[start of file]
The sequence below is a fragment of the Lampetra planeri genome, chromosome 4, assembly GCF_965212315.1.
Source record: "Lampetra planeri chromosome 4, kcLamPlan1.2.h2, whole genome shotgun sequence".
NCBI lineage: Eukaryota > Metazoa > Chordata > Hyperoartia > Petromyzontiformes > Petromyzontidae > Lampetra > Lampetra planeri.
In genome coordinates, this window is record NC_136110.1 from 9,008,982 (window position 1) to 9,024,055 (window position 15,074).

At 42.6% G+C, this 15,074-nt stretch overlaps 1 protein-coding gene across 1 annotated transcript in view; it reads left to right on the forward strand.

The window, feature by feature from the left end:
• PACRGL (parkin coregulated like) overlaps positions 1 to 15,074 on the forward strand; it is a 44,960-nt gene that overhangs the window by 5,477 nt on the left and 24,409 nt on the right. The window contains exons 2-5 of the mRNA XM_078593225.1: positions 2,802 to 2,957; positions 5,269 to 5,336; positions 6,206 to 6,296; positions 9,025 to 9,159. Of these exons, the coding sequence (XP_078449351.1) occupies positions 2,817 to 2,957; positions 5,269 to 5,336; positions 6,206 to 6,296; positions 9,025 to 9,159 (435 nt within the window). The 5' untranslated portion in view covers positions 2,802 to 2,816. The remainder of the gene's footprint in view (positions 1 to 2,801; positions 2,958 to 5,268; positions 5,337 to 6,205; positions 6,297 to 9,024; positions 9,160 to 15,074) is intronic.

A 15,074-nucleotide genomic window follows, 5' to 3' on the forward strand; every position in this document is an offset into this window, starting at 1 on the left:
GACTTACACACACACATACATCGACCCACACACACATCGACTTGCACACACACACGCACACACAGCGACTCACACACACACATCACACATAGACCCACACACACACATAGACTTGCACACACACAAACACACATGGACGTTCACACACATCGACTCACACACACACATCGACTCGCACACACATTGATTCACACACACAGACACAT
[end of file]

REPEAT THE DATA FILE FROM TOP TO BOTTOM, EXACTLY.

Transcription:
The sequence below is a fragment of the Lampetra planeri genome, chromosome 4, assembly GCF_965212315.1.
Source record: "Lampetra planeri chromosome 4, kcLamPlan1.2.h2, whole genome shotgun sequence".
NCBI lineage: Eukaryota > Metazoa > Chordata > Hyperoartia > Petromyzontiformes > Petromyzontidae > Lampetra > Lampetra planeri.
In genome coordinates, this window is record NC_136110.1 from 9,008,982 (window position 1) to 9,024,055 (window position 15,074).

At 42.6% G+C, this 15,074-nt stretch overlaps 1 protein-coding gene across 1 annotated transcript in view; it reads left to right on the forward strand.

The window, feature by feature from the left end:
• PACRGL (parkin coregulated like) overlaps positions 1 to 15,074 on the forward strand; it is a 44,960-nt gene that overhangs the window by 5,477 nt on the left and 24,409 nt on the right. The window contains exons 2-5 of the mRNA XM_078593225.1: positions 2,802 to 2,957; positions 5,269 to 5,336; positions 6,206 to 6,296; positions 9,025 to 9,159. Of these exons, the coding sequence (XP_078449351.1) occupies positions 2,817 to 2,957; positions 5,269 to 5,336; positions 6,206 to 6,296; positions 9,025 to 9,159 (435 nt within the window). The 5' untranslated portion in view covers positions 2,802 to 2,816. The remainder of the gene's footprint in view (positions 1 to 2,801; positions 2,958 to 5,268; positions 5,337 to 6,205; positions 6,297 to 9,024; positions 9,160 to 15,074) is intronic.

A 15,074-nucleotide genomic window follows, 5' to 3' on the forward strand; every position in this document is an offset into this window, starting at 1 on the left:
GACTTACACACACACATACATCGACCCACACACACATCGACTTGCACACACACACGCACACACAGCGACTCACACACACACATCACACATAGACCCACACACACACATAGACTTGCACACACACAAACACACATGGACGTTCACACACATCGACTCACACACACACATCGACTCGCACACACATTGATTCACACACACAGACACAT